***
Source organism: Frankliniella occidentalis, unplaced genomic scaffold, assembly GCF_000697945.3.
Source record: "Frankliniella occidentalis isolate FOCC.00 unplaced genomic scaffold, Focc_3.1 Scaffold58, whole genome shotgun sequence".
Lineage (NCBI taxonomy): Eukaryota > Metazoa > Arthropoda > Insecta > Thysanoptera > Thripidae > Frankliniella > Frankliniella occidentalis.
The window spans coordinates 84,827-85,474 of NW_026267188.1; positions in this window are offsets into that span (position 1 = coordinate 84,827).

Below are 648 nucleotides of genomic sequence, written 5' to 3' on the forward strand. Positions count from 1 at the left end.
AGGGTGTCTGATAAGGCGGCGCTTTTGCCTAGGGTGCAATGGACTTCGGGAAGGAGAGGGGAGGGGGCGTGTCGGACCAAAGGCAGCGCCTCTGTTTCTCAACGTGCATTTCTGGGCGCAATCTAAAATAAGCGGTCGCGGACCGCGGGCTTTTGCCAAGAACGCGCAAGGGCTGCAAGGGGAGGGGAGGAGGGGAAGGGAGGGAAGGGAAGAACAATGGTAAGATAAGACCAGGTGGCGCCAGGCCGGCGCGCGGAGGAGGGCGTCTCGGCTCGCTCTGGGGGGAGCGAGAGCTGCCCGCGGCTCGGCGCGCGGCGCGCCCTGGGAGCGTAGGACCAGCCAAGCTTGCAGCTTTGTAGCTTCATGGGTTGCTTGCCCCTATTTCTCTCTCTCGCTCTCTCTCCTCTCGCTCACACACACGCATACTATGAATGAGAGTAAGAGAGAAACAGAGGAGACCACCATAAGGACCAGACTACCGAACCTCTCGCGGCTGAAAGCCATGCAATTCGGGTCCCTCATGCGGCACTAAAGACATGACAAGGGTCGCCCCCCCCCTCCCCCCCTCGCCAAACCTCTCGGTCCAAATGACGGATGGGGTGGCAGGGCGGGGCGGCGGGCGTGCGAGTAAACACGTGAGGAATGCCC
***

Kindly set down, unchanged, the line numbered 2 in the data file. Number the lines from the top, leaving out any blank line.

Source record: "Frankliniella occidentalis isolate FOCC.00 unplaced genomic scaffold, Focc_3.1 Scaffold58, whole genome shotgun sequence".